Hungary’s plans for Chinese university campus spark strong backlash
VIENNA – A Chinese university’s plan to build a satellite campus on riverside land donated to Budapest has sparked protests and threatens to derail Prime Minister Viktor Orban’s pro-Beijing agenda in a country that maintains close ties with China.
Hungary’s parliament on Tuesday approved the donation of state-owned land in the capital, where Shanghai-based Fudan University plans to build a new campus. The site is expected to open by 2024.
The planned campus is opposed by around 70% of the Hungarian public, according to a recent poll. A demonstration at the proposed site this month drew around 10,000 participants.
“We will not become a colony!” a cardboard sign read.
Critics say the country’s high-quality education system will suffer under the growing influence of the Chinese Communist Party. Prior to the protest, Budapest Mayor Gergely Karacsony renamed the streets near the planned campus “Free Hong Kong Road” and “Uyghur Martyrs’ Road”.
Construction of the project will cost 1.5 billion euros ($ 1.79 billion), according to Agence France-Presse. Chinese funding will amount to 1.3 billion euros.
It will “even leave our grandchildren in debt,” opposition politician and potential challenger to Orban told Nikkei Karacsony. “The Hungarian government which prefers Chinese interests to Hungarian interests is absolutely unacceptable.”
The row comes as ties between several European countries and China have started to unravel. This year, Beijing and Brussels have embarked on a series of tit-for-tat sanctions for alleged human rights violations against the Muslim Uyghur population in China’s northwestern Xinjiang region. Beijing likely wants to maintain close ties with Hungary, the only country in the EU to use Chinese coronavirus vaccines.
The new campus, on the banks of the Danube, will occupy 520,000 square meters. Fudan University is said to be the first Chinese higher education institute to build a campus in the EU.
The controversy on campus has hurt Orban’s ruling right-wing Fidesz party ahead of next year’s general election. An opinion poll shows that support for Fidesz is wallowing at 48% as of June 9, while the opposition coalition is practically neck and neck at 47%.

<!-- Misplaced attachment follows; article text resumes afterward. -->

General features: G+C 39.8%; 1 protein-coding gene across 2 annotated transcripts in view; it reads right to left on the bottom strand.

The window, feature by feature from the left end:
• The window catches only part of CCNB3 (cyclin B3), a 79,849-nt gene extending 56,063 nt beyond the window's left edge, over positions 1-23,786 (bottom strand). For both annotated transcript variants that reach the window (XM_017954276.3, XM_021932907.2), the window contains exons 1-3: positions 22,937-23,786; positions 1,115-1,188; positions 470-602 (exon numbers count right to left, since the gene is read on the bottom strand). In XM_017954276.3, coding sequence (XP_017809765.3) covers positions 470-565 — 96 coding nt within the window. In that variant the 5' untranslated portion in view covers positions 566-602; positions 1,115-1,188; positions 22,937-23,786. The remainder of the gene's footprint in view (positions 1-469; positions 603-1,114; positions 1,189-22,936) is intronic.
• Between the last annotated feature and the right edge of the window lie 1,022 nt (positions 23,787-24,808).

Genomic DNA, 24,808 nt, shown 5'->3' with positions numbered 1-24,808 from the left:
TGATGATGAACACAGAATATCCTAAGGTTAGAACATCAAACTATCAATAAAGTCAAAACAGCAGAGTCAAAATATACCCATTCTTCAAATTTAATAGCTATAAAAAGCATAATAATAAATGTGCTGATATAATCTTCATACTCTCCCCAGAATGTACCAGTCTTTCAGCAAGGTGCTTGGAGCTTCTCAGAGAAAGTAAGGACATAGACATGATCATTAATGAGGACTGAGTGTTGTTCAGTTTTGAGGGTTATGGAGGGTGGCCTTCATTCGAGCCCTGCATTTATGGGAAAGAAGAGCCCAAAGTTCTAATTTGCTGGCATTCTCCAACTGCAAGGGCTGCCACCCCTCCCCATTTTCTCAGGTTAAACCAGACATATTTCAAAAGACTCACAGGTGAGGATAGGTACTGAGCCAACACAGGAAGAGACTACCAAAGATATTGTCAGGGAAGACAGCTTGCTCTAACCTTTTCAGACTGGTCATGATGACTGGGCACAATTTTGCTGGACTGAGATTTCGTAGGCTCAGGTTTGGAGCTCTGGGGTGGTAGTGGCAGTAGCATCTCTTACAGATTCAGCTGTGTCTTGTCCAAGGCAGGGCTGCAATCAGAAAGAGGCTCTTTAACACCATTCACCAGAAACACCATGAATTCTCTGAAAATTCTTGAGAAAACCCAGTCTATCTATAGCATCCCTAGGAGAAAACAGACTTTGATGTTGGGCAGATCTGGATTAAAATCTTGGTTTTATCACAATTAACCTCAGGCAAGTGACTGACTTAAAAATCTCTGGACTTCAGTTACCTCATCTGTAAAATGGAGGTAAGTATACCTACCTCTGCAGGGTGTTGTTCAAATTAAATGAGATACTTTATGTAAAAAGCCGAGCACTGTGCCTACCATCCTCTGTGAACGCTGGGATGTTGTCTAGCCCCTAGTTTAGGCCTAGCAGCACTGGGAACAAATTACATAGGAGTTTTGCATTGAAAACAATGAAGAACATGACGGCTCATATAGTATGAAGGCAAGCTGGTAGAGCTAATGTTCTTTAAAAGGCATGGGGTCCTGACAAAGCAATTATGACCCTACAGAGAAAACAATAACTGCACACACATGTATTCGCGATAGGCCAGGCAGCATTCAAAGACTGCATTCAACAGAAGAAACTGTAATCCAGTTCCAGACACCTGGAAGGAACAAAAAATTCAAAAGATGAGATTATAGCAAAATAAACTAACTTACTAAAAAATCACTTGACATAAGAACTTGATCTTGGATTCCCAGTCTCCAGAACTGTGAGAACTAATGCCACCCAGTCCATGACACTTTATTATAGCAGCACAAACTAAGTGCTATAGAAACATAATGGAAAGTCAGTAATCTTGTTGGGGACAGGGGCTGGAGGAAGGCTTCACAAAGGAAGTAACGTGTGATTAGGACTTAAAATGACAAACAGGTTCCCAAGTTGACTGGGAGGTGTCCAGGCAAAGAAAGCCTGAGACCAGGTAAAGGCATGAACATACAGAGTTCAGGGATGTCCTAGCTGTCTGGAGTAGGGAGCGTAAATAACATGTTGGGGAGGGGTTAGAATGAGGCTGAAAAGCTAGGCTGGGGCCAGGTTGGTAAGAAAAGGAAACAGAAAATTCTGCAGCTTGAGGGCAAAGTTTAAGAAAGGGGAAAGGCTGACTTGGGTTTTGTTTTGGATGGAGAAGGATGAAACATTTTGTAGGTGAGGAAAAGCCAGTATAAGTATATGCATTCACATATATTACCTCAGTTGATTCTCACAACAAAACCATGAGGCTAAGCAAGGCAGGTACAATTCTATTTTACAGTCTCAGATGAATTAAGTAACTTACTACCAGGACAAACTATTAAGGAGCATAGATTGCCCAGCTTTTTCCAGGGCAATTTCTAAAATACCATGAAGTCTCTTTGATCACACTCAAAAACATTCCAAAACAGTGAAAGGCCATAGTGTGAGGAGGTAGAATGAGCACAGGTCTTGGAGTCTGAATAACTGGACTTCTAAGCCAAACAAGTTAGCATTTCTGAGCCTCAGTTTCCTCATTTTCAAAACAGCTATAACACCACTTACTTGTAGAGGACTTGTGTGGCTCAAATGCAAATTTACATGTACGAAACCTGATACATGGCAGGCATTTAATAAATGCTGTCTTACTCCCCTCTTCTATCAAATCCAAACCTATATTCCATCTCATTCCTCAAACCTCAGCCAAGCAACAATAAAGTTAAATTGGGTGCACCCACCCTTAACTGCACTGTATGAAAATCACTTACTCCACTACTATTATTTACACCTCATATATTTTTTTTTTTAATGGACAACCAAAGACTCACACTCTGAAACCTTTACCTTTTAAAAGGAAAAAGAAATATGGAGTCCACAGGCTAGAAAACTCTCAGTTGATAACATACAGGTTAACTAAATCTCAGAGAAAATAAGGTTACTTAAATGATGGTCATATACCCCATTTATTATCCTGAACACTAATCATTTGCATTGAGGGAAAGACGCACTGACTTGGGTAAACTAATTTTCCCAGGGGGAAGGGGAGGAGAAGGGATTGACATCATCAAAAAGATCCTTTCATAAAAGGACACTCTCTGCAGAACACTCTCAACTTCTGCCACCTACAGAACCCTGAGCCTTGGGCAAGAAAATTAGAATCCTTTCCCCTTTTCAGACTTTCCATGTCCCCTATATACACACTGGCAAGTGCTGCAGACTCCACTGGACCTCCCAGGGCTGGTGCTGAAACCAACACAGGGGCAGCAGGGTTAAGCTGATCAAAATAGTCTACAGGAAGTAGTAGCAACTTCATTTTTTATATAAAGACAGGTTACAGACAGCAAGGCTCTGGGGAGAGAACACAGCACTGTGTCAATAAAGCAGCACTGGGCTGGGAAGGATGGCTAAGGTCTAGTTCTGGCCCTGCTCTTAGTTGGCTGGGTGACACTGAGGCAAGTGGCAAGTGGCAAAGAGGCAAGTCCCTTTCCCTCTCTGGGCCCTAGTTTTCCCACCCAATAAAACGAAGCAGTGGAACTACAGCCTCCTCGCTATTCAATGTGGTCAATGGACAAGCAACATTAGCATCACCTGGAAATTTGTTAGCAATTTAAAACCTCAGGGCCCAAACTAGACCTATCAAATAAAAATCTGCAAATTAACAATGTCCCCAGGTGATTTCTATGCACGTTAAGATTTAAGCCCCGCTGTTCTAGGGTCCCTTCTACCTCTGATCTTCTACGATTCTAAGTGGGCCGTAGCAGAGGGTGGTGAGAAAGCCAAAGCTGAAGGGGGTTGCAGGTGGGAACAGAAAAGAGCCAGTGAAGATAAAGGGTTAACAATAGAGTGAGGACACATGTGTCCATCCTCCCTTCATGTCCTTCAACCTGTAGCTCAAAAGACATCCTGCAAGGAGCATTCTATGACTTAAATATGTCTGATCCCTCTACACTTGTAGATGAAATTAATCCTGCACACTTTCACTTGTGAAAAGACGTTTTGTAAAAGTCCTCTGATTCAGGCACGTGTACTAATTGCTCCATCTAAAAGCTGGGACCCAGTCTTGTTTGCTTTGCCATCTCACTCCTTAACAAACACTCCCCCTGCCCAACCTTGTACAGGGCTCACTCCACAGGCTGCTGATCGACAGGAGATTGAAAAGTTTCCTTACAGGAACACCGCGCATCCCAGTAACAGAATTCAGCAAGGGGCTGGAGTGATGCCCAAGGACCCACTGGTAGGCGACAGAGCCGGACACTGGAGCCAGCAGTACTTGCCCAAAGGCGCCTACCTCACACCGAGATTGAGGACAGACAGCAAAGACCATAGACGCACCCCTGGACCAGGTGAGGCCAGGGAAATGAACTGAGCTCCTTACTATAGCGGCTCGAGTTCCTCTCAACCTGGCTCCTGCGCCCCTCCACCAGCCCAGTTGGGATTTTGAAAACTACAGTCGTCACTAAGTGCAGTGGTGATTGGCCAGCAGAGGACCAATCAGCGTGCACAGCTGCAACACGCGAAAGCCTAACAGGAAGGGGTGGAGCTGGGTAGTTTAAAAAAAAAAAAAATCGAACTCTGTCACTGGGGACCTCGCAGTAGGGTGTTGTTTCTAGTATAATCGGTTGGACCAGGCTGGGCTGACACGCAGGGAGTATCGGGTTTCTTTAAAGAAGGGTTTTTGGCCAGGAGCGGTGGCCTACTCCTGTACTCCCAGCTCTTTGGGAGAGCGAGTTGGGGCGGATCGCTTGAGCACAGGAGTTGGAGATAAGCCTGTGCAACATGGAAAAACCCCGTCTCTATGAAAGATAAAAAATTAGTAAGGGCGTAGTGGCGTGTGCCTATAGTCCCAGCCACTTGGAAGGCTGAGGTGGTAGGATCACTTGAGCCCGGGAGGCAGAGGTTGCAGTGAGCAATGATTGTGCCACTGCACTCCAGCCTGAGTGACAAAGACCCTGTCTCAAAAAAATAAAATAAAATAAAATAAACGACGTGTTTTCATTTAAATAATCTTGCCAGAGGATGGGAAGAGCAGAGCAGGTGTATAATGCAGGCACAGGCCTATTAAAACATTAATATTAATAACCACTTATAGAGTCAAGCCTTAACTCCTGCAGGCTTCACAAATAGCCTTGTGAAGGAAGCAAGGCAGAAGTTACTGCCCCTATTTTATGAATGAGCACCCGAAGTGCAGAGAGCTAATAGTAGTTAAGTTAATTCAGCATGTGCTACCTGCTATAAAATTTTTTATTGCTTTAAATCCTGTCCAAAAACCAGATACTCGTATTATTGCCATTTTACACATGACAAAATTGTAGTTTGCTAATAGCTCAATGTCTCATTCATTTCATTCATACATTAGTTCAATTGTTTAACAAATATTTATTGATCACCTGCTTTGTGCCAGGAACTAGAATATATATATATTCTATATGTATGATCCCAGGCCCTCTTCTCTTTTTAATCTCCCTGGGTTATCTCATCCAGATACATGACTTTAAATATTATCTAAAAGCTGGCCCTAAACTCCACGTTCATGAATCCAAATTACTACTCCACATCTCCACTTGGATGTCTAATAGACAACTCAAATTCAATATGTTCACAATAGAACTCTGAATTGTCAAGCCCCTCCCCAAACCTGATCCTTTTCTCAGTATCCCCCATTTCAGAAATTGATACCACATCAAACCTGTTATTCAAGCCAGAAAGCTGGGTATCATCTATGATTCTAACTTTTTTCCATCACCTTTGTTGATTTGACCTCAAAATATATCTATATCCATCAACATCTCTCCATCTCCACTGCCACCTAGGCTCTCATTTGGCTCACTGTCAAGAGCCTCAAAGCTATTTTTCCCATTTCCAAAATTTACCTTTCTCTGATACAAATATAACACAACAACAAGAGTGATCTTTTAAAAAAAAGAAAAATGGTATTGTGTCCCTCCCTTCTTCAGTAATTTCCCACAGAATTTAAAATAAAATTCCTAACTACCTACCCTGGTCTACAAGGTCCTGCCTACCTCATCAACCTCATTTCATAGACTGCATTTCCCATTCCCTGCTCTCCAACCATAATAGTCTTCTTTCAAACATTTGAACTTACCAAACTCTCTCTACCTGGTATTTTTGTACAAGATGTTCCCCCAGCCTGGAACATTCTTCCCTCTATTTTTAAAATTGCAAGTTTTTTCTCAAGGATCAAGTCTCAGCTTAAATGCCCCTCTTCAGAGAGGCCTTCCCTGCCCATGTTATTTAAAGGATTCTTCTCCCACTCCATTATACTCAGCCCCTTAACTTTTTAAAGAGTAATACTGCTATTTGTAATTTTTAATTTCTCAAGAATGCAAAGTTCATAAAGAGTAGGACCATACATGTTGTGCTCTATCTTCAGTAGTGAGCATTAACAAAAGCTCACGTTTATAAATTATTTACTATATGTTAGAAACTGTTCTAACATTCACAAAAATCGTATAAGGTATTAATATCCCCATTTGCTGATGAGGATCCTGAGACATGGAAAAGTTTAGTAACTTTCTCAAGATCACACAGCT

Orban retaliated by accusing opponents of playing politics. According to this year’s QS World University Rankings, published by Quacquarelli Symonds, specializing in international education, Fudan ranks 34th, while Hungary’s leading university does not reach 500th. The government maintains that the campus project could lead to research and development centers and new investments.
Orban said he plans to hold a referendum on the campus project so he can get a term, but the timing of the vote has not yet been set.
The Hungarian Prime Minister is a source of concern in the EU due to his government’s suppression of press freedom and its interference in judicial processes. In 2017, Hungary passed a law that forced the Central European University, an institution founded by billionaire hedge fund manager George Soros, to move out of Hungary.
Soros, a Holocaust survivor born to a Jewish family in Hungary, donated much of his fortune to humanitarian causes. But Orban’s government saw him as an enemy.
Even as EU countries become increasingly hostile to China, Hungary’s pro-Beijing stance has not wavered.
As part of the Chinese Belt and Road Initiative, Hungary has received aid to renovate a 350 km railway line connecting Budapest to Belgrade, the Serbian capital. A huge solar park backed by a Chinese company was completed in May.
China has agreed to provide $ 5.5 billion in investments and contracts over the past decade through 2020, according to figures from the think tank American Enterprise Institute. There are strong fears that Hungary will fall into a “debt trap”, opening the nation to pressure from Beijing on the domestic and foreign policy fronts.
Last month, Lithuania announced that it was withdrawing from the 17 + 1 economic cooperation framework formed between China and the countries of Central and Eastern Europe. Romanian President Klaus Iohannis enacted a bill last Friday to ban Chinese telecommunications provider Huawei Technologies from the country’s 5G network.
Italy accepted in 2019 to participate in the Chinese “Belt and Road” framework. But following the Group of Seven Rich Nations summit which ended on Sunday, Italian Prime Minister Mario Draghi called China “autocracy.”
“With regard to this particular [Belt and Road] Okay, we’ll assess it carefully, ”Draghi said.